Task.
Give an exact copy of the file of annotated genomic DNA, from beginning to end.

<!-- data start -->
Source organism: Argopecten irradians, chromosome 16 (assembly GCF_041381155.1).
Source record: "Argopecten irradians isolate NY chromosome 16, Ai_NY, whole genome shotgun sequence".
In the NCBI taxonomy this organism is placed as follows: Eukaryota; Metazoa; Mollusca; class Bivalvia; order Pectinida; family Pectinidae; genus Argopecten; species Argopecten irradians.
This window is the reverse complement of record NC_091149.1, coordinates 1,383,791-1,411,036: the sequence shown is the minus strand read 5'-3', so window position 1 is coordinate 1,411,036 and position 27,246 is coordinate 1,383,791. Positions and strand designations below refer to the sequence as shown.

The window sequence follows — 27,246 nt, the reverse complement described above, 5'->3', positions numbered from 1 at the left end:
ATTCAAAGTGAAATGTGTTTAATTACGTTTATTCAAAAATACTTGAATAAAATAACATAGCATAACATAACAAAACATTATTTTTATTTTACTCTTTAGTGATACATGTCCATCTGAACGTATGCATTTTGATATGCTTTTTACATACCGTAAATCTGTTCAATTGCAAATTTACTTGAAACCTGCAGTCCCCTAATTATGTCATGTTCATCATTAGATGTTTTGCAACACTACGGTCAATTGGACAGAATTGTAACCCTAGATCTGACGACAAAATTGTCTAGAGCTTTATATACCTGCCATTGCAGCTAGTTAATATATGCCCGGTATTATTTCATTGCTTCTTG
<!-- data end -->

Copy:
Source organism: Argopecten irradians, chromosome 16 (assembly GCF_041381155.1).
Source record: "Argopecten irradians isolate NY chromosome 16, Ai_NY, whole genome shotgun sequence".
In the NCBI taxonomy this organism is placed as follows: Eukaryota; Metazoa; Mollusca; class Bivalvia; order Pectinida; family Pectinidae; genus Argopecten; species Argopecten irradians.
This window is the reverse complement of record NC_091149.1, coordinates 1,383,791-1,411,036: the sequence shown is the minus strand read 5'-3', so window position 1 is coordinate 1,411,036 and position 27,246 is coordinate 1,383,791. Positions and strand designations below refer to the sequence as shown.

The window sequence follows — 27,246 nt, the reverse complement described above, 5'->3', positions numbered from 1 at the left end:
ATTCAAAGTGAAATGTGTTTAATTACGTTTATTCAAAAATACTTGAATAAAATAACATAGCATAACATAACAAAACATTATTTTTATTTTACTCTTTAGTGATACATGTCCATCTGAACGTATGCATTTTGATATGCTTTTTACATACCGTAAATCTGTTCAATTGCAAATTTACTTGAAACCTGCAGTCCCCTAATTATGTCATGTTCATCATTAGATGTTTTGCAACACTACGGTCAATTGGACAGAATTGTAACCCTAGATCTGACGACAAAATTGTCTAGAGCTTTATATACCTGCCATTGCAGCTAGTTAATATATGCCCGGTATTATTTCATTGCTTCTTG